Wario Death is such a typical “failure state” in platformers that it’s hard to imagine one without. Yet, for Wario Land 3, this absence makes it one of the most innovative platformers you can play, even two decades after its release.
There are a few things that make this design functional:
- Inventive villain effects
- Thoughtful level layouts
- Puzzles utilising the villain effects
The Villain Effects
Death is the defacto platformer “failure state”, as you reset at the previous checkpoint to have another go. In Wario Land 3, this is removed entirely. Instead, enemies will stun you or give some status condition that may set you back. If you fall off a platform, or get sucked into a bubble, you will find yourself having to attempt a small section over again.
The enemy effects are also funny! Wario finds himself being turned into a zombie (must find a light to turn back) or swelling up as an allergic reaction (floating up until he hits a solid object). The varied effects bring something new to almost every level.
Better yet, the player keeps some control. They may guide their dizzy Wario as he stumbles, or continue making progress in the level while Wario is on fire! Getting hit by enemies does not interrupt play, but adds to it.
The Level Design
A few games have dabbled with “no failure state”, such as TT’s LEGO games, or Kirby’s Epic Yarn. In these, a death means no progress is lost whatsoever. However, in Wario Land 3, the levels loop in ways to capture players’ mistakes safely. There is a “failure state”, but it isn’t death.
To give a simple example, many of the platformer sections have pits to fall in. The player runs back to a ladder, and climbs up to the starting position. This format is used in many ways; for example as Wario tries to make his way down through a swimming section and must avoid bubbles that return him to the surface.
Many levels rely on one gimmick, such as a water current that will take Wario to the start if he falls in. Pictured is a clever “break” in this current, giving a mid-level checkpoint to ensure that challenges don’t become too frustrating.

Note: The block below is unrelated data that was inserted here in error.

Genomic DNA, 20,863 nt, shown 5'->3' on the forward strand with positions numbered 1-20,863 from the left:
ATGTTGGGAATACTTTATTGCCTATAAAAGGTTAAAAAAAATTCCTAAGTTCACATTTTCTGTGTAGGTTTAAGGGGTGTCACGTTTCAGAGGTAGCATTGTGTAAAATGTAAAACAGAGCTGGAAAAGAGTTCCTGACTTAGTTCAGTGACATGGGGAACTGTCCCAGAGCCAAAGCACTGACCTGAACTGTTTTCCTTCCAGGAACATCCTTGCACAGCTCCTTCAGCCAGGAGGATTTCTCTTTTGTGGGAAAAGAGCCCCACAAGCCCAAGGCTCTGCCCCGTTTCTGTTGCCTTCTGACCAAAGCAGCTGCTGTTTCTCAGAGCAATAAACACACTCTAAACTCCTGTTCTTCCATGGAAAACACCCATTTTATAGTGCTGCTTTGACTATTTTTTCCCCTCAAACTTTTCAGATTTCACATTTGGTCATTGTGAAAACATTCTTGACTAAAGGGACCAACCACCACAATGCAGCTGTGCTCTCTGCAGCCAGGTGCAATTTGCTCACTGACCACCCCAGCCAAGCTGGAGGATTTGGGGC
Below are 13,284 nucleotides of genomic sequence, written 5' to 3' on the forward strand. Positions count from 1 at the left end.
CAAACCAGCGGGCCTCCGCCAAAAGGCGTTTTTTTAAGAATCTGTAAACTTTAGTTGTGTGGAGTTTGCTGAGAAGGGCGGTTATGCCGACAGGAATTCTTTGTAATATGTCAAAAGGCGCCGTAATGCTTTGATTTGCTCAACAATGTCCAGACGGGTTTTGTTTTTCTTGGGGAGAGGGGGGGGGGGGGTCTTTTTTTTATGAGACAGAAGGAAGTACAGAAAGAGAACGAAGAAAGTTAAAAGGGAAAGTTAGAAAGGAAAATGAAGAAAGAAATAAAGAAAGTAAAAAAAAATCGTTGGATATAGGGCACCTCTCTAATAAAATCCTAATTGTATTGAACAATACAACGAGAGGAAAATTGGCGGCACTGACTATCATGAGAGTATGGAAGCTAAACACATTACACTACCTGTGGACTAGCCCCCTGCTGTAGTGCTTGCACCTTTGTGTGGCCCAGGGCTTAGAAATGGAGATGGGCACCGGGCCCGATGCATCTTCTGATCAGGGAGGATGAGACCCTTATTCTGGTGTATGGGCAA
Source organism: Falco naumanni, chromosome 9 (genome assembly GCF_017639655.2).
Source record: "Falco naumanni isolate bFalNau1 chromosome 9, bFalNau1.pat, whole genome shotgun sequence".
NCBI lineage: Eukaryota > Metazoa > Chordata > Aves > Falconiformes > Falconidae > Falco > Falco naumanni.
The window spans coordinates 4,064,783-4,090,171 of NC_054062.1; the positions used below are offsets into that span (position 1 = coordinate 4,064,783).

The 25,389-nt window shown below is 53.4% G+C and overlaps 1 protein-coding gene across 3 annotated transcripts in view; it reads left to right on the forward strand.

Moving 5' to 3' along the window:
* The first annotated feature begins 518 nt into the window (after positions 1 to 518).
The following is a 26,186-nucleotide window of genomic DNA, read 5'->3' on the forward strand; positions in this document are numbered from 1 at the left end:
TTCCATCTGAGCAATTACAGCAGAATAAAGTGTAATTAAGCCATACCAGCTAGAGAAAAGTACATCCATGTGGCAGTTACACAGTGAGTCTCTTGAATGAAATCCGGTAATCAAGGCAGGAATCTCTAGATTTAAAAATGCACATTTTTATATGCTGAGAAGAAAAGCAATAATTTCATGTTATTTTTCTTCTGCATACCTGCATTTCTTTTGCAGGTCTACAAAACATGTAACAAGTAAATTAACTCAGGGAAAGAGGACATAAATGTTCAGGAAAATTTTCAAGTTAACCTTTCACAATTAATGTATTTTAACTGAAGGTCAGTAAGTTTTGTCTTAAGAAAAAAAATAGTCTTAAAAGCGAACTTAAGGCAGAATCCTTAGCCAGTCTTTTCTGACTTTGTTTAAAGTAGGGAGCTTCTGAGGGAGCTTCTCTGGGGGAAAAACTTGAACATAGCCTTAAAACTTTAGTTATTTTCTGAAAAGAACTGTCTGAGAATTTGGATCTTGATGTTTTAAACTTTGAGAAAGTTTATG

None of this couldn’t be done with traditional “death and checkpoint” mechanics, but keeping the player alive ensures there is never a break in the flow.
Making Puzzles From The Effects
The transformations are regularly used as puzzles, taking advantage of how they all play differently. Pictured is ‘Fat Wario’ and a little donut-throwing enemy.
In some levels, fatness slows you down as your jumps shake the earth. However, here you need to use your earth shaking to get the donut chef to bounce up the platforms on the right! It’s a clever puzzle, and the sheer number of different effects allow for many of these moments. Perhaps you need to use the zombie to fall through the floor, or get turned into a spring to bounce to a high place?
Wario Land 3 is one of the best games on the Gameboy Colour, and I’m surprised that the no-death concept hasn’t become a regular feature. Perhaps the best lesson to take from this game is that nothing is sacred in your favourite genre – it could even lead to new innovations. Superhot took the FPS genre and slowed it down so you can plan your actions, while Snake Pass is a 3D platformer with no jump button. What about a dungeon crawler where you aren’t trying to kill enemies, or a fighting game where the characters don’t take damage?
If nothing else, push boundaries.